Childhood cancer is a disease that divides. Biologically, cancer is a disease of cells dividing uncontrollably. Scientifically, genetic and molecular discoveries increasingly drive pediatric cancer researchers to divide their attention among narrower and narrower molecular subtypes of disease. And socially, families facing childhood cancer sometimes struggle against a sense of isolation if their friends and family doctors have little experience with the rare disease that now immerses their entire world.
But instead of letting cancer divide them, families, advocates, researchers, and others, are flipping that equation. An event held this summer at The Children’s Hospital of Philadelphia hosted by the Coalition Against Childhood Cancer (CAC2) was emblematic of the ways they are multiplying their efforts by coming together to defeat childhood cancer.
“It’s really helpful to have an organization that supports initiatives that promote collaboration among these different groups and provides information and educational opportunities so that people across the community have access to the same knowledge,” said Vickie Buenger, CAC2 president (pictured, left, with Peter Adamson, MD). “That’s what we do.”
Multiplying Efforts of Childhood Cancer Advocates
In the U.S., organizations focused on childhood cancer number in the hundreds, potentially as many as 1,000. Many of them are pursuing their important work in isolation, having their origins as foundations established in loving memory of a child lost to cancer or in honor of a young cancer survivor.
Within the last five years, however, approximately 130 childhood cancer organizations, independent advocates, and a handful of students, have joined forces in the CAC2. This all-volunteer nonprofit organization coalesces these stakeholders’ efforts with shared educational resources, collective support for outstanding ideas, and networking and collaborative opportunities for shared initiatives.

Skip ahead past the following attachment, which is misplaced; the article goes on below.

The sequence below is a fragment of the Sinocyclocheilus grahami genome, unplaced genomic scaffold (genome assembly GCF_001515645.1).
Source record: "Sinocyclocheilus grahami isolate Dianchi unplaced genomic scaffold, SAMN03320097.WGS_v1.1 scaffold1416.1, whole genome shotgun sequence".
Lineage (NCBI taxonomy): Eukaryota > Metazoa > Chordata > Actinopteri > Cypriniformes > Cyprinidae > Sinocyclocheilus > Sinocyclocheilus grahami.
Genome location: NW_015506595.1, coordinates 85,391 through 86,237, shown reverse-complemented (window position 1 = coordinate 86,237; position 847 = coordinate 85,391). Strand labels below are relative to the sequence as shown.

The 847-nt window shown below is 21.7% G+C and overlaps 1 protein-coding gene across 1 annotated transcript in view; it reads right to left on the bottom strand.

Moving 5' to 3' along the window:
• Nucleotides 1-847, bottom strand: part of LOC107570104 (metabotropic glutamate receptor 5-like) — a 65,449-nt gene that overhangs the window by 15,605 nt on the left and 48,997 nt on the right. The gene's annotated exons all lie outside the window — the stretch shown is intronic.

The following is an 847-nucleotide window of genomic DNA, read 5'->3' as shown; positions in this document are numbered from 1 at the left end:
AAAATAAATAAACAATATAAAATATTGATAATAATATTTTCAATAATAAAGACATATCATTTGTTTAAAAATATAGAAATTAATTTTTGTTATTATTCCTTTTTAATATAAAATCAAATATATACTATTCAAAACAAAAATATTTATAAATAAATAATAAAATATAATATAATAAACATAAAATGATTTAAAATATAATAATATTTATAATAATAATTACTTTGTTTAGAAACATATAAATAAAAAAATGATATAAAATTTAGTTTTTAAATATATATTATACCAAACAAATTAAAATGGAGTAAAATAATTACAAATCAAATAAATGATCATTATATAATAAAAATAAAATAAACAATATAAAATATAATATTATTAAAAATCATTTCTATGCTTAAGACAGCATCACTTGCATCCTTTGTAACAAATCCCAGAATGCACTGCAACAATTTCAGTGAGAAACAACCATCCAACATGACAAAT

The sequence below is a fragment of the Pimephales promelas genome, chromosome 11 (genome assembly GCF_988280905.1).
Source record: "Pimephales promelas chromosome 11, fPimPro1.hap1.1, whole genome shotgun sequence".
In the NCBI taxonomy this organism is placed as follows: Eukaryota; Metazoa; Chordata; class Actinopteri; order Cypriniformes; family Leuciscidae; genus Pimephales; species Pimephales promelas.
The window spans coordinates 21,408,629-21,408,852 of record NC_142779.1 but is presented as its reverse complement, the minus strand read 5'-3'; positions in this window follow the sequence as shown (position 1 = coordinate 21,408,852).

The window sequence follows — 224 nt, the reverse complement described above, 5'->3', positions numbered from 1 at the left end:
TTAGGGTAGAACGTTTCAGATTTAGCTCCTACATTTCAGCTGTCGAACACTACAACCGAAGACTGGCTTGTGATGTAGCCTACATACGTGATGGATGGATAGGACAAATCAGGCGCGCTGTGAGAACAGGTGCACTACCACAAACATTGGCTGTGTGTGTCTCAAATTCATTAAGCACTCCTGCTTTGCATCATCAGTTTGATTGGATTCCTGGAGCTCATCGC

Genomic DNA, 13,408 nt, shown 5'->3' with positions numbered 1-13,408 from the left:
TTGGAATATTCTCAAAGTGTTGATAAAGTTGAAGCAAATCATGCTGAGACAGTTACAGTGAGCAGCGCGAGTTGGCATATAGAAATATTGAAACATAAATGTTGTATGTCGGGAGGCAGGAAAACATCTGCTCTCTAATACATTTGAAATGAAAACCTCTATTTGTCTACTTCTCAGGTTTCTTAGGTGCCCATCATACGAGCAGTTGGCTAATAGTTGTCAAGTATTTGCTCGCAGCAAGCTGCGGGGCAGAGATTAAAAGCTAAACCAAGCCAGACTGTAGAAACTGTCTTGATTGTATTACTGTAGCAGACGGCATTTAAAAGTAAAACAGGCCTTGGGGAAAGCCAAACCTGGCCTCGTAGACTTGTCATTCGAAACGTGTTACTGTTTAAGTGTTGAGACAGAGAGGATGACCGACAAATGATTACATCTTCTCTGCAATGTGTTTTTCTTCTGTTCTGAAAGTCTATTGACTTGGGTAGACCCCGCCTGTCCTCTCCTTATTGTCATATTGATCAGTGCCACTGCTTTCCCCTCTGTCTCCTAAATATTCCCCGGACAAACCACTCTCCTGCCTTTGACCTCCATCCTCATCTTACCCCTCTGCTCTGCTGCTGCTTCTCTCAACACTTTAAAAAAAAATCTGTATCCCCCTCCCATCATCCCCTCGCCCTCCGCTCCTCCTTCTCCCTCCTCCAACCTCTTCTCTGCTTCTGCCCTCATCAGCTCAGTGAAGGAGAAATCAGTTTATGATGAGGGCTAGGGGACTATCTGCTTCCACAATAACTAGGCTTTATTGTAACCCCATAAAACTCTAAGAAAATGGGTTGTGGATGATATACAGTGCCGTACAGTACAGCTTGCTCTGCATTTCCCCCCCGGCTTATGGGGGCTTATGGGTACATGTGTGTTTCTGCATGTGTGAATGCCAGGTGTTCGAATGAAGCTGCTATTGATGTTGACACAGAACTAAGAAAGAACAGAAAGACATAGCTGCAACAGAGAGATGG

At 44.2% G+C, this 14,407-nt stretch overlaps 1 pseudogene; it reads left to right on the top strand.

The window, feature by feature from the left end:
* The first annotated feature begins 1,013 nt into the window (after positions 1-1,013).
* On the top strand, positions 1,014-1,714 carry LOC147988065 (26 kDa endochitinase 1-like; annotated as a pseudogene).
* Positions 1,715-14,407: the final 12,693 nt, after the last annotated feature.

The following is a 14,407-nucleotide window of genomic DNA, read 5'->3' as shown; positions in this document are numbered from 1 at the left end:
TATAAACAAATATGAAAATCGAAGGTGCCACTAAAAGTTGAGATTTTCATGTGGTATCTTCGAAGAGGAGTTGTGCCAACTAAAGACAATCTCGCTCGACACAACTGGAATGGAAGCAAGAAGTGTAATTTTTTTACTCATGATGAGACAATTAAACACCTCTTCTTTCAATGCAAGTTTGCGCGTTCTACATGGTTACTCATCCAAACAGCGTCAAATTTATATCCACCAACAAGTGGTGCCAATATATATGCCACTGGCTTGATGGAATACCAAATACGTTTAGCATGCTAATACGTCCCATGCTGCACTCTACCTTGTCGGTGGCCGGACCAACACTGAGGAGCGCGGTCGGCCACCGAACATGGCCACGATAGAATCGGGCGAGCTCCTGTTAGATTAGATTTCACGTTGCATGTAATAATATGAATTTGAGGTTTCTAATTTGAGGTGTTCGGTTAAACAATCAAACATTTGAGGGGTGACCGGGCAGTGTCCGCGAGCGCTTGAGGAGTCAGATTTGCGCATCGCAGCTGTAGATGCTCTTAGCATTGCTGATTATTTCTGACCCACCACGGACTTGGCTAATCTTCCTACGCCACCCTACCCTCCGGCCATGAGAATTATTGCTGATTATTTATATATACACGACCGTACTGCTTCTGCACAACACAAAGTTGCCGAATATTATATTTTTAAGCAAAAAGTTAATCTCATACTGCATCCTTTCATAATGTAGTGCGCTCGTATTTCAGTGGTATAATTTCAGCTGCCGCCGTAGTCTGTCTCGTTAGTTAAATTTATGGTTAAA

Representatives from dozens of these organizations convened at CHOP June 22-23 for the group’s largest and most comprehensive educational experience yet, the fourth CAC2 Summit and Annual Meeting. Members and guests heard from CHOP experts and other renowned guests from academia, government agencies, the nonprofit sector, and the pharmaceutical industry, on a variety of research, family support, and advocacy topics.
One session brought members up to date on Vice President Joe Biden’s Cancer Moonshot initiative, and another panel discussion probed psychosocial care for children with cancer and their families. CAC2 members also met for special interest breakout sessions to collaborate and share their ideas, and members toured research and clinical facilities across the CHOP campus.
A Growing Collaborative Emphasis in Childhood Cancer Research
During his opening remarks, Stephen Hunger, MD, chief of the Division of Pediatric Oncology and director of the Center for Childhood Cancer Research at CHOP, highlighted precision medicine, cancer predisposition, and immunotherapy as the biggest trends in pediatric cancer research.